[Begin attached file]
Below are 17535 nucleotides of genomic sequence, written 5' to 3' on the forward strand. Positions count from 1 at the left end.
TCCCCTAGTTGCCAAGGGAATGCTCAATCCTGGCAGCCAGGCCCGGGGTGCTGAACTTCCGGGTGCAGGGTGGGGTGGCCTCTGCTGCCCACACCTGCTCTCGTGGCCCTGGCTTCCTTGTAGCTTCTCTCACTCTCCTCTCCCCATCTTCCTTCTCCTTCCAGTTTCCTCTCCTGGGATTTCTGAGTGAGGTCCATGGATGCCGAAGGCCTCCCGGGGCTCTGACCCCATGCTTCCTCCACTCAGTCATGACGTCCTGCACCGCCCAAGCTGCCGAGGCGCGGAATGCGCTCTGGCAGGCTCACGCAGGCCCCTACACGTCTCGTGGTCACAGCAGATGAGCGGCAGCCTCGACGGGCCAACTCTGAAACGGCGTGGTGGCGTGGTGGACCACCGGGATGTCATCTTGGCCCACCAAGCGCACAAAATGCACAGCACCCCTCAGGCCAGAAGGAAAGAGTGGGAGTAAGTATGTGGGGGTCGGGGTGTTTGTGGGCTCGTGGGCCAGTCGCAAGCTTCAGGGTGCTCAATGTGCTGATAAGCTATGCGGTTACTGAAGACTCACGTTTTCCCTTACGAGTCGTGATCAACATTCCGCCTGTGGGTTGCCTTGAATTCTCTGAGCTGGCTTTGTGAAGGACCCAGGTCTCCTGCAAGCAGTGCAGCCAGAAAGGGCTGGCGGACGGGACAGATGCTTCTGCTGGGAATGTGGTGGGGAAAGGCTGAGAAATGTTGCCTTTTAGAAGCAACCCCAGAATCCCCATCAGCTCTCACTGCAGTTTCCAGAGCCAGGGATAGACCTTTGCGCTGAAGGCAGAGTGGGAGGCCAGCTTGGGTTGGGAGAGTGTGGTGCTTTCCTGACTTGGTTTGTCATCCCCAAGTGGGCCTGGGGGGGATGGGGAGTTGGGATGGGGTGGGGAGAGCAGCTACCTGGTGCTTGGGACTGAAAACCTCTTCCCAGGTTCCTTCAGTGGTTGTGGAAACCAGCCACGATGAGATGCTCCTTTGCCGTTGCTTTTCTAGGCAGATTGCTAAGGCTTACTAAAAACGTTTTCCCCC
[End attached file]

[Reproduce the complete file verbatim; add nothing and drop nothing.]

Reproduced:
Below are 17535 nucleotides of genomic sequence, written 5' to 3' on the forward strand. Positions count from 1 at the left end.
TCCCCTAGTTGCCAAGGGAATGCTCAATCCTGGCAGCCAGGCCCGGGGTGCTGAACTTCCGGGTGCAGGGTGGGGTGGCCTCTGCTGCCCACACCTGCTCTCGTGGCCCTGGCTTCCTTGTAGCTTCTCTCACTCTCCTCTCCCCATCTTCCTTCTCCTTCCAGTTTCCTCTCCTGGGATTTCTGAGTGAGGTCCATGGATGCCGAAGGCCTCCCGGGGCTCTGACCCCATGCTTCCTCCACTCAGTCATGACGTCCTGCACCGCCCAAGCTGCCGAGGCGCGGAATGCGCTCTGGCAGGCTCACGCAGGCCCCTACACGTCTCGTGGTCACAGCAGATGAGCGGCAGCCTCGACGGGCCAACTCTGAAACGGCGTGGTGGCGTGGTGGACCACCGGGATGTCATCTTGGCCCACCAAGCGCACAAAATGCACAGCACCCCTCAGGCCAGAAGGAAAGAGTGGGAGTAAGTATGTGGGGGTCGGGGTGTTTGTGGGCTCGTGGGCCAGTCGCAAGCTTCAGGGTGCTCAATGTGCTGATAAGCTATGCGGTTACTGAAGACTCACGTTTTCCCTTACGAGTCGTGATCAACATTCCGCCTGTGGGTTGCCTTGAATTCTCTGAGCTGGCTTTGTGAAGGACCCAGGTCTCCTGCAAGCAGTGCAGCCAGAAAGGGCTGGCGGACGGGACAGATGCTTCTGCTGGGAATGTGGTGGGGAAAGGCTGAGAAATGTTGCCTTTTAGAAGCAACCCCAGAATCCCCATCAGCTCTCACTGCAGTTTCCAGAGCCAGGGATAGACCTTTGCGCTGAAGGCAGAGTGGGAGGCCAGCTTGGGTTGGGAGAGTGTGGTGCTTTCCTGACTTGGTTTGTCATCCCCAAGTGGGCCTGGGGGGGATGGGGAGTTGGGATGGGGTGGGGAGAGCAGCTACCTGGTGCTTGGGACTGAAAACCTCTTCCCAGGTTCCTTCAGTGGTTGTGGAAACCAGCCACGATGAGATGCTCCTTTGCCGTTGCTTTTCTAGGCAGATTGCTAAGGCTTACTAAAAACGTTTTCCCCC